SANTA FE, N.M. — One of Gov. Bill Richardson's close friends and advisors worked as a consultant for the Beverly Hills firm at the center of a federal "pay-to-play" inquiry that derailed the governor's appointment as Commerce secretary.
Mike Stratton's consulting firm worked for CDR Financial Products Inc. to advise on business in New Mexico at the time the company was hired to work on bond deals with the New Mexico Finance Authority.
Federal investigators are scrutinizing whether CDR's work, for which it earned nearly $1.5 million, was influenced by political contributions that CDR and its chief executive, David Rubin, made to Richardson's political committees.
Stratton, a longtime Democratic political consultant, has been friends with Richardson for more than 25 years. He advised Richardson -- and raised money for him -- during the governor's failed bid for the 2008 presidential nomination.
Stratton did not immediately return telephone messages Wednesday.
Richardson said Wednesday there was no wrongdoing in how the state awarded the work to CDR.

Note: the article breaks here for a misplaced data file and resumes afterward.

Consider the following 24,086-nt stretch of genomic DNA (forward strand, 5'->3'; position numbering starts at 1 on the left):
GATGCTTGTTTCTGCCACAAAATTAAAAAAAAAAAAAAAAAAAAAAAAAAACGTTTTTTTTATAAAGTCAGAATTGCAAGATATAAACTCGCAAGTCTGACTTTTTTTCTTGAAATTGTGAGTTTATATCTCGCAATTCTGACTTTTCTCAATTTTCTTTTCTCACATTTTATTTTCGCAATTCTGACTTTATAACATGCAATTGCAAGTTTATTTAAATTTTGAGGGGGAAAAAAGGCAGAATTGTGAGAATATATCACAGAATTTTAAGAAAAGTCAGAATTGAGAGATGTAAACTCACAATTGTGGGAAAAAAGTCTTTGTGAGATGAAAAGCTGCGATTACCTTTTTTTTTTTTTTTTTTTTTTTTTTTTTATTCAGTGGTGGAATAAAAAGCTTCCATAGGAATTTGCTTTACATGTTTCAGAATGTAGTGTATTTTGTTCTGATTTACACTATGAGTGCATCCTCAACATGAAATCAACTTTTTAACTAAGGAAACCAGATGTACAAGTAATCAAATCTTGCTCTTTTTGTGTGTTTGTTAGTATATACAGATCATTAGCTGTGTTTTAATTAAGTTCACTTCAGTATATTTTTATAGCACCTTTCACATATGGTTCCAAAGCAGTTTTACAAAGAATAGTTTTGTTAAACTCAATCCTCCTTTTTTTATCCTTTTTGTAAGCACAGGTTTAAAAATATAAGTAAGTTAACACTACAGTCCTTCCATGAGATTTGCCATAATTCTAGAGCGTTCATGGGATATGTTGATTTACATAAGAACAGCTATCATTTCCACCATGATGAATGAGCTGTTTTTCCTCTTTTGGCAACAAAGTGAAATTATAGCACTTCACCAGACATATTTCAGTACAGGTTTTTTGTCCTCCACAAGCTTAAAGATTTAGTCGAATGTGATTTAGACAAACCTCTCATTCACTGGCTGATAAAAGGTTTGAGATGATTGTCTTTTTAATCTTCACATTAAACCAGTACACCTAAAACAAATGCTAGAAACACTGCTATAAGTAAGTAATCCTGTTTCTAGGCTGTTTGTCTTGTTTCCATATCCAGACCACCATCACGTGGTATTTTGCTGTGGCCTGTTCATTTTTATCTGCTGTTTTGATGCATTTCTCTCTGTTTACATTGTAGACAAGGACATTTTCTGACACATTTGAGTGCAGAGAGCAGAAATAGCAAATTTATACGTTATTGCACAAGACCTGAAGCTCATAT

"In my view, the state and its officials have done nothing wrong. They behaved with the best of intentions and the best conduct," Richardson said at a news conference in Albuquerque.
Stratton worked for CDR as a business development consultant until at least 2007, CDR spokesman Allan Ripp said. He was not sure exactly when Stratton started working for the company but said it was in the early 2000s. Richardson took office in January 2003.
Stratton's consulting did not have "anything to do with political contributions," Ripp said.
CDR and Rubin contributed $110,000 to Richardson political committees in 2003-05.
The largest contribution was made in 2004 and helped pay expenses for some of Richardson's staff and supporters at the Democratic National Convention. Stratton worked with the governor during the convention, helping Richardson carry out his role as convention chairman.
The $75,000 contribution was made June 18, 2004, just days before CDR was awarded a no-competition state contract to reinvest bond escrow proceeds.
The state finance authority's chief financial officer recommended CDR for the work in a memo dated June 23, 2004, and the authority's board approved the selection June 30.
Bill Sisneros, head of the finance authority, said he received numerous calls from Stratton's firm in June 2004. But, he said, "Nobody ever instructed me to use them."
The escrow restructuring was approved by the authority's board as a "sole source procurement" of services with CDR -- with no competitive bid process before the firm's selection. Sisneros said the agency needed to act fast before the reinvestment was precluded by a change in federal regulations.